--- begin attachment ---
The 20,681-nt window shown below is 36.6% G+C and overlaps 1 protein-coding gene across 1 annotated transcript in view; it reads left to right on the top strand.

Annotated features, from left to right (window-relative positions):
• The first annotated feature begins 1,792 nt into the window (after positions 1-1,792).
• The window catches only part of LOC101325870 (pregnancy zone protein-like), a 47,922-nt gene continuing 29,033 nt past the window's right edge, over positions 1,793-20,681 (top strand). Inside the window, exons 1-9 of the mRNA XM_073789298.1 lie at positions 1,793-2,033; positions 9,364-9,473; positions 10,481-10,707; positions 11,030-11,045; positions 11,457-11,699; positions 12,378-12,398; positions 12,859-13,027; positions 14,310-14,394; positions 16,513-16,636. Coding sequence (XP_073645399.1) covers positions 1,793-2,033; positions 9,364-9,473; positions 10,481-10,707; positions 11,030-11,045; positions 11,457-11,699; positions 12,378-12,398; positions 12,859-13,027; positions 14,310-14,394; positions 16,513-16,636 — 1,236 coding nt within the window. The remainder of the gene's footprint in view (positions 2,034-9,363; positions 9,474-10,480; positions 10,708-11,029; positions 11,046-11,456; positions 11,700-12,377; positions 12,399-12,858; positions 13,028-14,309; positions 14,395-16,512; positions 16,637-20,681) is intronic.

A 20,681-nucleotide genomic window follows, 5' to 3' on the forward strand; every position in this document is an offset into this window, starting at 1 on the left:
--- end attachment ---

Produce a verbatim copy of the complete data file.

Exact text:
The 20,681-nt window shown below is 36.6% G+C and overlaps 1 protein-coding gene across 1 annotated transcript in view; it reads left to right on the top strand.

Annotated features, from left to right (window-relative positions):
• The first annotated feature begins 1,792 nt into the window (after positions 1-1,792).
• The window catches only part of LOC101325870 (pregnancy zone protein-like), a 47,922-nt gene continuing 29,033 nt past the window's right edge, over positions 1,793-20,681 (top strand). Inside the window, exons 1-9 of the mRNA XM_073789298.1 lie at positions 1,793-2,033; positions 9,364-9,473; positions 10,481-10,707; positions 11,030-11,045; positions 11,457-11,699; positions 12,378-12,398; positions 12,859-13,027; positions 14,310-14,394; positions 16,513-16,636. Coding sequence (XP_073645399.1) covers positions 1,793-2,033; positions 9,364-9,473; positions 10,481-10,707; positions 11,030-11,045; positions 11,457-11,699; positions 12,378-12,398; positions 12,859-13,027; positions 14,310-14,394; positions 16,513-16,636 — 1,236 coding nt within the window. The remainder of the gene's footprint in view (positions 2,034-9,363; positions 9,474-10,480; positions 10,708-11,029; positions 11,046-11,456; positions 11,700-12,377; positions 12,399-12,858; positions 13,028-14,309; positions 14,395-16,512; positions 16,637-20,681) is intronic.

A 20,681-nucleotide genomic window follows, 5' to 3' on the forward strand; every position in this document is an offset into this window, starting at 1 on the left: